Sick leave and fear of losing one’s job
A survey conducted in 2009 by the Swedish Association of Occupational Health and the Swedish Extended Performance Satisfaction Index investigates employees’ attitudes towards future employment from a health perspective. The survey concludes that 7.8% of all employees are worried about losing their job within the next two years due to poor health. For employees on long-term sick leave, the proportion is 37.3%.
About the survey
The Swedish Association of Occupational Health (Föreningen Svensk Företagshälsovård, FSF) is an industry-wide organisation that aims to highlight and improve conditions associated with the working environment, rehabilitation and occupational health. It also supplies occupational health services at 475 company health centres throughout Sweden. In cooperation with the Swedish Extended Performance Satisfaction Index (Svenskt Kvalitetsindex, SKI), FSF conducts an annual survey called the health-at-work barometer (Jobbhälsobarometern). This survey investigates the link between employees’ attitudes towards future employment and factors such as age, education, the working environment, exercise, illness and motivation.
The survey consists of telephone interviews with 3,736 employees aged 20–65 years, all of whom are working at least half-time under normal circumstances. The question used to identify their attitudes is the following: ‘Considering the state of your health, do you think that you will be working within your current occupation in two years’ time?’ Answers are graded on a scale from 0 to 100, where values in the range of 0 to 60 represent ‘negative’ answers and values between 75 and 100 are labelled ‘positive’. The answers are then analysed from the perspective of age, education and other factors.
Poor health increases fear of job loss
The results for 2009 (in Swedish, 341Kb PDF) show that 7.8% of all employees fear job loss within the next two years as a result of poor health (Figure 1). In absolute numbers, this corresponds to 340,000 employees in Sweden. During the two preceding years, 2007 and 2008, the numbers were 7.5% and 8% respectively.
Figure 2 shows that the number of employees who fear job loss increases with the number of days that they have been on sick leave. At zero days of sick leave, 5.3% fear future job loss. In contrast, 37.3% of employees on long-term sick leave of 90 days or more express such concerns.
Employees on sick leave fearing job loss within next two years as a result of poor health, by length of sick leave (%)
Other factors impacting on fear of job loss
In addition to sick leave, the survey concludes that factors such as older age, low education, little exercise, a poor working environment and low motivation exacerbate a fear of job loss. Employees working at the age of 56 years or older are, according to the survey, most pessimistic (14.1%) about their future employment. For employees aged 31–40 years, the number is 4.4%. The results further conclude that fear of job loss due to poor health decreases as the level of education increases: 6.5% of employees who have studied at university level fear job loss, while 16.4% of employees with only a primary school education express such concerns.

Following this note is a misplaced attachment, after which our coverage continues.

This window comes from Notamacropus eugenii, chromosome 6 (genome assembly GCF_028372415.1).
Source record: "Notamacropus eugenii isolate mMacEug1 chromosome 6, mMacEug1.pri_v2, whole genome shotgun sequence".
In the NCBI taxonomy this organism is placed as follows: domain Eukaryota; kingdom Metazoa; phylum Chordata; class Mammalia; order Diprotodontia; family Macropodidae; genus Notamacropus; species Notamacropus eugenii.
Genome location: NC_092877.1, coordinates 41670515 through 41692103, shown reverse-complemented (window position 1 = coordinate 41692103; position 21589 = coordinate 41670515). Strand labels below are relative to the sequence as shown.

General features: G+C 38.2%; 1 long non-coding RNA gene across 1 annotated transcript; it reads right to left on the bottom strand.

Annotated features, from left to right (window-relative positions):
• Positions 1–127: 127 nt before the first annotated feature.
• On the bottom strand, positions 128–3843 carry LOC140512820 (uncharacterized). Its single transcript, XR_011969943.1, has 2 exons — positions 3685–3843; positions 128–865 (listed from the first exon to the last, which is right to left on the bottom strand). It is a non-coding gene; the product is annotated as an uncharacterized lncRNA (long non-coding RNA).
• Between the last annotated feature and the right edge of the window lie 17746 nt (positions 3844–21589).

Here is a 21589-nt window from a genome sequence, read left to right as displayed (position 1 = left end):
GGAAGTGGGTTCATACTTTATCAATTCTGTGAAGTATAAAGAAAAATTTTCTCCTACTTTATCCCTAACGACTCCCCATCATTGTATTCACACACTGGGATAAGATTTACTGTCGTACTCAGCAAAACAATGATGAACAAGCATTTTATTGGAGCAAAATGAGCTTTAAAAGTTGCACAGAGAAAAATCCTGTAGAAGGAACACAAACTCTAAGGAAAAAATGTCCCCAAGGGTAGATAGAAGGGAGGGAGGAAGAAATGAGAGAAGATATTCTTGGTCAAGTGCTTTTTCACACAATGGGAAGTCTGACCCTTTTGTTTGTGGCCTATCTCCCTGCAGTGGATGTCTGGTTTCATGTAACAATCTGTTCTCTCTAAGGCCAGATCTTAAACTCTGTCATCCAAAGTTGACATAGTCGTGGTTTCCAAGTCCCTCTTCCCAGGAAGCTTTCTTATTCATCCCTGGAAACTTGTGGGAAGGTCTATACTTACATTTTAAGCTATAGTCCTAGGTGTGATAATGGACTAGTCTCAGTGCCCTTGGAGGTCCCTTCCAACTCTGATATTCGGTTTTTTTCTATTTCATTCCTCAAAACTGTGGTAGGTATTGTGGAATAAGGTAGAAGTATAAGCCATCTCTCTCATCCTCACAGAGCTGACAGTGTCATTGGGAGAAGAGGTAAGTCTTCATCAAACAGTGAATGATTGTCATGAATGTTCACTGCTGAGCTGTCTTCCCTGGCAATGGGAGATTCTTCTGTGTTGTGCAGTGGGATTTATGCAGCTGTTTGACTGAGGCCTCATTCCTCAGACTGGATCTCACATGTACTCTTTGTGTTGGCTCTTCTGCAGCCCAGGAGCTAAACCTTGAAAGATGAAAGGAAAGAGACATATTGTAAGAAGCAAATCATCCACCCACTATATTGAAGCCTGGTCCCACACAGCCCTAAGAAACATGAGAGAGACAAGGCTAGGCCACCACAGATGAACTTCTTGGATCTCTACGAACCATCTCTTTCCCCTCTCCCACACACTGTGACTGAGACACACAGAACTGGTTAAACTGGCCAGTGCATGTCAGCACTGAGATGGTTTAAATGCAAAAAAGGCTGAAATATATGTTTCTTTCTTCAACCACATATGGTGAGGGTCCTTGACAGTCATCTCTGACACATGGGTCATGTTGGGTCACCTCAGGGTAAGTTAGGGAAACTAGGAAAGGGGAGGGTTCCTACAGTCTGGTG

In addition, a good working environment and high level of motivation reduce these concerns. Among employees who state that they have a good workplace environment, 4.4% fear job loss. By way of contrast, 14.1% of the respondents who state that they have a bad workplace environment fear for their future employment. Among motivated employees, 4.5% express concerns, while 21.5% of poorly motivated workers state that they fear future job loss due to poor health.
Finally, a difference emerges between workers who exercise and those who do not. Some 10.3% of those who are not exercising fear job loss; the proportion is about 7% for those who exercise at least once a week.
Over the past year, a debate has arisen in Sweden about the new regulations in the social security system. The periods of time during which a person can be on sick leave have been shortened and several check-ups have been put in place (SE1001029I). The government argues that this is necessary to increase incentives for people to work and to reduce the number of unnecessary social welfare payments. Others, such as the social democratic opposition party and several major trade unions, consider that the government is chasing its sick citizens for all the wrong reasons and that this in fact increases social inequality.
The health-at-work barometer perhaps highlights the concerns that many have about unemployment and the new social security regulations. The study reveals the increased concerns among employees who have been on long-term sick leave. As noted, 37.3% of those who have been on sick leave for more than 90 days fear job loss within the next two years.
Mats Kullander and Oskar Eklund, Oxford Research